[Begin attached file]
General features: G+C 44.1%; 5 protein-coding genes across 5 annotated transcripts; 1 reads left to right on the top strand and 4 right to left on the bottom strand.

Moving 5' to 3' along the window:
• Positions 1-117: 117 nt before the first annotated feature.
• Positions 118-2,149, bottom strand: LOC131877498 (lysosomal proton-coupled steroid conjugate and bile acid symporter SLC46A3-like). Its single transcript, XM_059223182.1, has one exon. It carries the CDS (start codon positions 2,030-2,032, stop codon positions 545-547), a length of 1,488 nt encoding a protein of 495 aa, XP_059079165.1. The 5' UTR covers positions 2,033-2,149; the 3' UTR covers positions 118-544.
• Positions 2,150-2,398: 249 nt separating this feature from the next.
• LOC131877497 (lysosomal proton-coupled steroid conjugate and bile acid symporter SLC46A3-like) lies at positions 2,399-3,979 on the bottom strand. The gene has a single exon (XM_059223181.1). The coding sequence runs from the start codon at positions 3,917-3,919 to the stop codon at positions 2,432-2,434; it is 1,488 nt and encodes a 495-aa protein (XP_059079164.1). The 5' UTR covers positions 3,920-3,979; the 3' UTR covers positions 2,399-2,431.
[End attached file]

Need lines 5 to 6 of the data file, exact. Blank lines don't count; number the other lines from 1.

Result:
• Positions 2,150-2,398: 249 nt separating this feature from the next.
• LOC131877497 (lysosomal proton-coupled steroid conjugate and bile acid symporter SLC46A3-like) lies at positions 2,399-3,979 on the bottom strand. The gene has a single exon (XM_059223181.1). The coding sequence runs from the start codon at positions 3,917-3,919 to the stop codon at positions 2,432-2,434; it is 1,488 nt and encodes a 495-aa protein (XP_059079164.1). The 5' UTR covers positions 3,920-3,979; the 3' UTR covers positions 2,399-2,431.